Long Islanders in group creating 9/11 school curriculum
Citing what they called a rapidly deteriorating collective memory of Sept. 11, 2001, a 9/11 family group that includes several Staten Islanders announced yesterday that it has partnered with educators to create a nationwide school curriculum on the subject. The World Trade Center United Family group is seeking to overcome a dearth of teaching resources on 9/11.
While details of the proposed curriculum were somewhat limited, the plan centers on an oral history project that calls for interviewing as many as 80 survivors, family members and eyewitnesses to serve as a factual and emotional base for classroom discussions.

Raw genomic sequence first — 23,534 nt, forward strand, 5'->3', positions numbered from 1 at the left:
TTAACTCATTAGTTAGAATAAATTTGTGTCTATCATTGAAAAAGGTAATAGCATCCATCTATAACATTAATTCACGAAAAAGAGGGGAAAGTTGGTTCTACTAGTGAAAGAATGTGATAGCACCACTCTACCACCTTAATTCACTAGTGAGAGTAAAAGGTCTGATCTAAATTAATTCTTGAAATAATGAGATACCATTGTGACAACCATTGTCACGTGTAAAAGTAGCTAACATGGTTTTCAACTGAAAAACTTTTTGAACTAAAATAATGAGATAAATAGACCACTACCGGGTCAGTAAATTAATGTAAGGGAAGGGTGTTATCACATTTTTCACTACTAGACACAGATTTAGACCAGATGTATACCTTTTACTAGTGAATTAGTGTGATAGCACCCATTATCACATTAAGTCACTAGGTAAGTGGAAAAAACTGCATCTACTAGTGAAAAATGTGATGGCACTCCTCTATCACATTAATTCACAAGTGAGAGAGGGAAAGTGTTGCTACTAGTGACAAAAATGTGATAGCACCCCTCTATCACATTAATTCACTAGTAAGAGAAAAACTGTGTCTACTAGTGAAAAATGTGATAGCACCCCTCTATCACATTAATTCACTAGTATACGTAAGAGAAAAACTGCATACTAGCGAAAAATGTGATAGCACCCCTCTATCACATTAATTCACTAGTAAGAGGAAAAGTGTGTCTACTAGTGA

"I want [students] to know that these were not just names or statistics, but these were people, these were innocent people who were killed and that their loss is a great void in so many lives of the people they left behind," said Patricia Reilly, 45, of New Dorp, a chairwoman of the World Trade Center United Family group.
Full funding for the curriculum has yet to be secured, but the group
hopes to complete its National 9/11/01 Civic Education Program in time
for the 2007-08 school year.
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